Money & Banking

Shriram Transport Finance rolls out Automall near Chennai

N. S. Vageesh Chennai | Updated on March 04, 2011 Published on February 27, 2011

Growing opportunity: About 70 per cent of the six-millionodd trucks running in the country are driven by single truckowners — who typically graduate from being a driver toowner — and often nurse ambitions of growing into a fleetoperator. — Photo: M. Moorthy

Just off the Grand Southern Trunk Road, the highway (NH-45) that connects Chennai to the south, on the 68th km stone from the city, Shriram Transport Finance Company, the country's largest truck financing company, launched its first Automall in Pukkathurai village on Saturday. The Automall is a one-stop shop for buyers and sellers of second-hand/pre-owned commercial trucks, tractors, tippers and the like to meet and conclude their deal through a transparent process.

Place to stop-over

It takes a little under two hours to get there from Chennai — the perfect stop-over place for the average truck driver/owner —– either as he is entering the city or exiting it — and have a look at what is on offer.

Given that 70 per cent of the 6-million odd trucks running in the country are driven by single truck owners — who typically graduate from being a driver to owner — and often nurse ambitions of growing into a fleet operator, this looks like a place that will launch a few more dreams. The place measures about 5 acres, a huge yard where about 100-odd trucks of every variety are lined up in neat rows. Most of these trucks (between 5 and 7-years-old) are of Tamil Nadu registration, while a few are from the neighbouring States. Many of them are repossessed vehicles from defaulting borrowers.

INSPECTION

Even hours before the formal inauguration, a steady stream of buyers and hopefuls throng the open yard, climb on to some trucks, examine the interiors and exteriors, knocking a few body parts, examine the tyres etc., to get a feel of the vehicle — without driving it. I ask a group of men from the nearby town of Tindivanam, about what makes them go for a pre-owned truck, and take the risk of buying a vehicle that might have weathered much abuse at the hands of its previous owner.

One man, in his mid-forties, very likely a small fleet operator and leader of that group, gives me an once-over and pronounces with finality, “You haven't spent much time in the sun. For me, this is my daily routine – I have been in this business for thirty years'. Even as I wonder if a little more tan would have helped get him talk more, he proceeds to enlighten me, “If I go for a new truck that is going to cost me around Rs 18 (lakh). This truck will cost me only about Rs 6 lakh. Maybe I can even beat the price down further.”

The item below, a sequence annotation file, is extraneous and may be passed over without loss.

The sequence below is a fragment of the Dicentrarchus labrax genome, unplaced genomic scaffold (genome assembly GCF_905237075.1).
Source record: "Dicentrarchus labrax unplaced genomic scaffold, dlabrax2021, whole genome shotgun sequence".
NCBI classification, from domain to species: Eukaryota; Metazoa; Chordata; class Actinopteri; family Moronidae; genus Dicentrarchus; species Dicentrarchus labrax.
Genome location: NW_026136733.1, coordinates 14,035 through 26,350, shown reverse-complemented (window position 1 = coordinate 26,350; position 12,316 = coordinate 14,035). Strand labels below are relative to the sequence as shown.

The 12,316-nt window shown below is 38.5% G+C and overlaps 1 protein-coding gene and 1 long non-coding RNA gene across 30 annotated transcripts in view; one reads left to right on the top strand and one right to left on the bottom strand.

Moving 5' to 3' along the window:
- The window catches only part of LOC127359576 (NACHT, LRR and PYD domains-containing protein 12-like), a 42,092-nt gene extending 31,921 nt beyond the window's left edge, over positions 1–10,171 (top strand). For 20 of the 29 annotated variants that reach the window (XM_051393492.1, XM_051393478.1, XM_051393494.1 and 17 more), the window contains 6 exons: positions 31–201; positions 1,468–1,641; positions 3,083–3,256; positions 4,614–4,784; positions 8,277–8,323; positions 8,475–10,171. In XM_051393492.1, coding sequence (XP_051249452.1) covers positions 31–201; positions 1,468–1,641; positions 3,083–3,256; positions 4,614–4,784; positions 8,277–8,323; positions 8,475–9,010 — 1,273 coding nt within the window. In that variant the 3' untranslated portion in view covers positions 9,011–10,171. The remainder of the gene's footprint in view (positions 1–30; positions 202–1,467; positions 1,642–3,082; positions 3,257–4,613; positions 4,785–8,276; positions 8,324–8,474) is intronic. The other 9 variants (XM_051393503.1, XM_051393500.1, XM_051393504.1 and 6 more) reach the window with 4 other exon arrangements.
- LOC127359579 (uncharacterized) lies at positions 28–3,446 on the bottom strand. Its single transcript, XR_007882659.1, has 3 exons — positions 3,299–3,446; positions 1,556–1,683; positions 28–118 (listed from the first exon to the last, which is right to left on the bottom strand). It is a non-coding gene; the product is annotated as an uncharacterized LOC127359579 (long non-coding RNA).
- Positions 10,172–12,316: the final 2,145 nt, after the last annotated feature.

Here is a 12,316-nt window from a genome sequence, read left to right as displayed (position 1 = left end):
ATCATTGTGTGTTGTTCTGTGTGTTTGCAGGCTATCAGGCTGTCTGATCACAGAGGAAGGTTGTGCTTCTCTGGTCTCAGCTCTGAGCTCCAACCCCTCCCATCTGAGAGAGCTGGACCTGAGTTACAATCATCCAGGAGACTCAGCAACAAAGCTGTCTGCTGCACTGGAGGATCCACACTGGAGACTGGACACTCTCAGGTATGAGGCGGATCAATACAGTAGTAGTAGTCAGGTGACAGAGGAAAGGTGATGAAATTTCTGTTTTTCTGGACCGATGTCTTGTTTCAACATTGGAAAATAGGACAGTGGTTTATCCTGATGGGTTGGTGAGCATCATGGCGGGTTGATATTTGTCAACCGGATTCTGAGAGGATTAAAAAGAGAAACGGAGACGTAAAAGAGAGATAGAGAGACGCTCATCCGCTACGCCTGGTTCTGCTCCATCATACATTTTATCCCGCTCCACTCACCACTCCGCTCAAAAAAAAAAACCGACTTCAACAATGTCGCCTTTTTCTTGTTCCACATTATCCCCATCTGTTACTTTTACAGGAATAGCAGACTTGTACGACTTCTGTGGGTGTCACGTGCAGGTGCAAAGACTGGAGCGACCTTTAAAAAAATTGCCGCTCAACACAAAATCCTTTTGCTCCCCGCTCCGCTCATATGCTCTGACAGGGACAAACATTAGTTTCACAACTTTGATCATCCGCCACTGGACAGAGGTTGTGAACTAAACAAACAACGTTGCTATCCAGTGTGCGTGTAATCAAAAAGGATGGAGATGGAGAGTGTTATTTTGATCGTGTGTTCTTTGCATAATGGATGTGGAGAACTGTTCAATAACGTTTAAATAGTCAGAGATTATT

What about maintenance issues? He continues, even as his eyes take in everything about the vehicle in a few seconds, and briskly ticks off the items that need replacement, “There is some more money to be put in for sure. The front tyres are OK, but I think the set of rear tyres (4) need replacement. That's about Rs 1.20 lakh. Maybe a new battery, some mechanical repairs and a little bit of paintwork; so I'll have to invest about Rs 2 lakh more after I pay for the truck. But I can still run this for at least 10 years more and easily recover my investment.” And then proceeds to instruct one of his underlings to make a note of the vehicle number, the card number and make a bid for it in the auction at the Automall the next day. And it certainly helps that finance from STFC is available at about 18 per cent and insurance too is available from a group company.

More outlets

Within the next month, three more such Automalls are to be set up outside Mumbai, Delhi and Baroda. And the company has plans to open at least 50 more such outlets. Mr P. Chidambaram, Union Home Minister, while inaugurating the Automall, complimented the Shriram group for enabling a number of truck drivers turn owners and enabling them to stand on their own legs.

Interest rates

Mr R. Sridhar, Managing Director, STFC, said that interest rates for old vehicles had come down by half from levels of about 40 per cent over the past two decades. He said this helped operators replace their fleet more often, thereby bringing down the average age of vehicles and in the process helping the economy also.

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Published on February 27, 2011
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